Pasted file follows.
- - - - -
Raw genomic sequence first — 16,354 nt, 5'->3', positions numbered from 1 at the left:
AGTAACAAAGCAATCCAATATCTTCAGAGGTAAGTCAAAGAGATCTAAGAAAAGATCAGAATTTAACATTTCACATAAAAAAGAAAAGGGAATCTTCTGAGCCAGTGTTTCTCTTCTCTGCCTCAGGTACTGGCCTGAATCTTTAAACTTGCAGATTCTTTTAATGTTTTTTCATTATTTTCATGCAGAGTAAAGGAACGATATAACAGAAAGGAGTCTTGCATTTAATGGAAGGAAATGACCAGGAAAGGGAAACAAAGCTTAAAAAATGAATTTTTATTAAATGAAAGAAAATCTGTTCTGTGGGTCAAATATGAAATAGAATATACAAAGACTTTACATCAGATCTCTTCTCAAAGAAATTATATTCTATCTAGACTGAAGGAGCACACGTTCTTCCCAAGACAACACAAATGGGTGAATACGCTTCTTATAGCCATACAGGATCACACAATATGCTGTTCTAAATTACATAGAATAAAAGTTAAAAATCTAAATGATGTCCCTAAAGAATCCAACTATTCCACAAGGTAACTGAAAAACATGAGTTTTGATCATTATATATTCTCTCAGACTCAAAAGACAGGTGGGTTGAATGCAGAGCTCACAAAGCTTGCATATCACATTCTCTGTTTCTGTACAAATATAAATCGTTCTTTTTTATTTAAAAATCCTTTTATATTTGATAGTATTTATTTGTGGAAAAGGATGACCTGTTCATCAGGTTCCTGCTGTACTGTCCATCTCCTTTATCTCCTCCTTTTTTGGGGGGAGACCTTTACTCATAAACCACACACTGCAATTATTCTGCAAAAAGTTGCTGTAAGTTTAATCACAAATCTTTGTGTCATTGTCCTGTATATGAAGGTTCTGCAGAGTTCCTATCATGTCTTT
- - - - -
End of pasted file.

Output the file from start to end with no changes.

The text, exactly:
Raw genomic sequence first — 16,354 nt, 5'->3', positions numbered from 1 at the left:
AGTAACAAAGCAATCCAATATCTTCAGAGGTAAGTCAAAGAGATCTAAGAAAAGATCAGAATTTAACATTTCACATAAAAAAGAAAAGGGAATCTTCTGAGCCAGTGTTTCTCTTCTCTGCCTCAGGTACTGGCCTGAATCTTTAAACTTGCAGATTCTTTTAATGTTTTTTCATTATTTTCATGCAGAGTAAAGGAACGATATAACAGAAAGGAGTCTTGCATTTAATGGAAGGAAATGACCAGGAAAGGGAAACAAAGCTTAAAAAATGAATTTTTATTAAATGAAAGAAAATCTGTTCTGTGGGTCAAATATGAAATAGAATATACAAAGACTTTACATCAGATCTCTTCTCAAAGAAATTATATTCTATCTAGACTGAAGGAGCACACGTTCTTCCCAAGACAACACAAATGGGTGAATACGCTTCTTATAGCCATACAGGATCACACAATATGCTGTTCTAAATTACATAGAATAAAAGTTAAAAATCTAAATGATGTCCCTAAAGAATCCAACTATTCCACAAGGTAACTGAAAAACATGAGTTTTGATCATTATATATTCTCTCAGACTCAAAAGACAGGTGGGTTGAATGCAGAGCTCACAAAGCTTGCATATCACATTCTCTGTTTCTGTACAAATATAAATCGTTCTTTTTTATTTAAAAATCCTTTTATATTTGATAGTATTTATTTGTGGAAAAGGATGACCTGTTCATCAGGTTCCTGCTGTACTGTCCATCTCCTTTATCTCCTCCTTTTTTGGGGGGAGACCTTTACTCATAAACCACACACTGCAATTATTCTGCAAAAAGTTGCTGTAAGTTTAATCACAAATCTTTGTGTCATTGTCCTGTATATGAAGGTTCTGCAGAGTTCCTATCATGTCTTT